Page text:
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Jet market coolingJet market cooling

Experts trim predictionsExperts trim predictions

Honeywell’s “Global Business Aviation Outlook,” released Oct. 30, has scaled back its predictions of last year, forecasting there will be 8,600 new business jet deliveries during the next 10 years valued at $255 billion, a 6 to 7 percent reduction in values from the 2015 forecast. The 2015 Honeywell report called for 9,200 jets during the next 10 years worth $270 billion. 

The "Global Business Aviation Outlook" forecasts up to 8,600 new business jet deliveries worth $255 billion from 2016 to 2026, which represents a 6 to 7 percent reduction over the values noted in the 2015 forecast.

Jetcraft, in its second-ever forecast a few weeks ago, predicted only 7,879 deliveries during the next 10 years worth $248 billion.

The two reports seem to confirm what other analysts are saying. Richard Aboulafia of the Teal Group, writing an article titled, “Bear Markets” in the Sept. 26 Aviation Week, said, “We don’t know when the market will find a deliveries floor.” J.P. Morgan’s monthly business jet report for October noted its analysts have lowered 2016 delivery estimates. “Expect a quiet NBAA,” said one headline in the J.P. Morgan report.

Honeywell’s analysts found interest in new aircraft starting in 2018 and 2019. Here are key points from the Honeywell report.

  • Deliveries will decline slightly this year to 650 to 675 new jets.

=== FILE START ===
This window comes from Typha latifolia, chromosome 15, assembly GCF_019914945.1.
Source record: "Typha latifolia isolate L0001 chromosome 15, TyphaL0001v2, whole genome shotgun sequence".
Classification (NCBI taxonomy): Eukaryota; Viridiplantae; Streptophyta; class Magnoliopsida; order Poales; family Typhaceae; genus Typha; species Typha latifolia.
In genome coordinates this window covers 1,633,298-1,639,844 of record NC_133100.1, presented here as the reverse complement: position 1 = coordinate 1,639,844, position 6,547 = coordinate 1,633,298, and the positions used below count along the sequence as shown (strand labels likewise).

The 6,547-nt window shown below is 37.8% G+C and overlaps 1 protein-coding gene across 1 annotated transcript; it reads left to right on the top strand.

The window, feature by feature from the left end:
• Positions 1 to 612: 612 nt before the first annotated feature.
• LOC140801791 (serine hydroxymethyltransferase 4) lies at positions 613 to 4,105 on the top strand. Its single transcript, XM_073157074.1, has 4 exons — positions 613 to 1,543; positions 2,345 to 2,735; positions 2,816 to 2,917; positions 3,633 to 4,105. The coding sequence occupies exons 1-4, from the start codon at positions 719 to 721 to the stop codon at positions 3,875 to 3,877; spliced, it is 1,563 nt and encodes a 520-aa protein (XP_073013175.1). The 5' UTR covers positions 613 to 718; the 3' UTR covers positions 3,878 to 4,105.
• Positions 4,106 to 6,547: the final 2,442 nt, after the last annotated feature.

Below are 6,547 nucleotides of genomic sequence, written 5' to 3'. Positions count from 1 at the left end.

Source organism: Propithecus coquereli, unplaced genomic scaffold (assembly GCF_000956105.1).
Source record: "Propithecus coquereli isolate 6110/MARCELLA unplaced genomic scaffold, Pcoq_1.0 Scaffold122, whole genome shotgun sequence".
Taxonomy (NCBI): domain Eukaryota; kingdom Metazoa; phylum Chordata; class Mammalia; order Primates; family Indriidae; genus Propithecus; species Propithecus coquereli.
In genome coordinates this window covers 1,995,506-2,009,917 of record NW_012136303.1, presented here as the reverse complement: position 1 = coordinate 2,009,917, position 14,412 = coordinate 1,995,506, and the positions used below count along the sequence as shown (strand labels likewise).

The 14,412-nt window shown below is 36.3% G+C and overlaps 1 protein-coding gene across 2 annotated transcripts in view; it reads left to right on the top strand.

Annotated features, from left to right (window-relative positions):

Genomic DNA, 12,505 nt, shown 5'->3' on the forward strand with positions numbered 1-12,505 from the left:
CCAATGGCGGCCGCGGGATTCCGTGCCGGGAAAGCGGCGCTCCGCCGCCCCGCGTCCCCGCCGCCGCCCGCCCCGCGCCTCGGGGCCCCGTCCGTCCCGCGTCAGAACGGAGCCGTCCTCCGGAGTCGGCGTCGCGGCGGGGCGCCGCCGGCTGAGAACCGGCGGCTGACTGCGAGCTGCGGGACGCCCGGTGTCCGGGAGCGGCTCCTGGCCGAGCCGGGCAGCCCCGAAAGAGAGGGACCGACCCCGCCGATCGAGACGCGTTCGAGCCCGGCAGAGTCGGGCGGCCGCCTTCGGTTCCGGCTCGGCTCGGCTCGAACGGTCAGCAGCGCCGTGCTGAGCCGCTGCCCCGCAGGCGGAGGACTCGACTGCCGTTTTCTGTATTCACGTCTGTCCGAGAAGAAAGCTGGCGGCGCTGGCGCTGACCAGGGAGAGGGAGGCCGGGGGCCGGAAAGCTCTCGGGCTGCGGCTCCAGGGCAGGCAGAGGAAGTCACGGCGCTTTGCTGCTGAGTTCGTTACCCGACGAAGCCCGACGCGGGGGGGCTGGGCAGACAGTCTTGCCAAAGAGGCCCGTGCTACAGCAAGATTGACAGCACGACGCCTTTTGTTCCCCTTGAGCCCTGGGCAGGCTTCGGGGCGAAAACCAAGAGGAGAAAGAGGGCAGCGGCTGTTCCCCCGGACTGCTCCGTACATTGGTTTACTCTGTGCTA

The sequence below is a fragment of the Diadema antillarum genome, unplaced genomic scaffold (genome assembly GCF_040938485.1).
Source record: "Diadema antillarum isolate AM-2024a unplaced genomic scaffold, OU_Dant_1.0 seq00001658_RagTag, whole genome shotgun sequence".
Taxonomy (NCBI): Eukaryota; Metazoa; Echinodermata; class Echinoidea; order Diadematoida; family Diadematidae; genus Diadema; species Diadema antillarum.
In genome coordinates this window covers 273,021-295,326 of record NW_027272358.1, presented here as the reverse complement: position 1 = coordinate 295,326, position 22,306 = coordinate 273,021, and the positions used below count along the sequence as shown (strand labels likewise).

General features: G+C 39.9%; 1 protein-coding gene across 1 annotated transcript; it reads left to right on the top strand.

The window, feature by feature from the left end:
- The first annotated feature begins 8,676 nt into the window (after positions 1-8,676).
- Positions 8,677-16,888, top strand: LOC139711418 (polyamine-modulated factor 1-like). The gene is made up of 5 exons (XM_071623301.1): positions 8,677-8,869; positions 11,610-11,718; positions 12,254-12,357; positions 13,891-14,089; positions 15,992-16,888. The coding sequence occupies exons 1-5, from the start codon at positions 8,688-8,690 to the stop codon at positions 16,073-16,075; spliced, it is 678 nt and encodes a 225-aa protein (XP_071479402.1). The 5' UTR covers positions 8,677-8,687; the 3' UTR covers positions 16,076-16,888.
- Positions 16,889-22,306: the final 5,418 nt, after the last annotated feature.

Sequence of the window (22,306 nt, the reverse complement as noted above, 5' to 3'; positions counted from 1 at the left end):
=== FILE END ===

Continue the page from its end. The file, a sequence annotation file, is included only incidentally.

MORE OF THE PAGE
• Deliveries will be slightly lower next year, reflecting the transition to new models entering service in 2017 and 2018.
  • Operators will continue to keep their focus on larger-cabin aircraft.
  • A 3- to 4-percent average annual growth rate is expected, despite the lower short-term outlook, according to the longer-range forecast through 2026.

The Jetcraft report made these points.

  • Gulfstream will secure the highest revenue market share over the forecast period thanks to an expanded family of large aircraft.
  • Cessna will regain market leadership from Bombardier in unit deliveries, with Bombardier slipping to second.
  • Honeywell will be the "dominant player" among avionics companies.
  • Pratt and Whitney Canada will supplant Rolls-Royce as the market-share leader, aided by Gulfstream’s family of large aircraft.

Honeywell noted in its report that the "…pace of flight activity has not recovered," and J.P. Morgan’s report noted a 2.1-percent increase in flight operations in August "…does not provide much relief." Both used inventory and used pricing have declined, the report said. The report also noted Bombardier is "…sounding more open to selling" Learjet.

The Honeywell report indicated continued improvements in Chinese and Russian purchase plans, with other analysts indicating that the Chinese government’s shaming of businessmen buying private jets has left a chill on that market.

Alton Marsh

Alton K. Marsh

Freelance journalist
Alton K. Marsh is a former senior editor of AOPA Pilot and is now a freelance journalist specializing in aviation topics.
Topics: National Business Aviation Association, Jet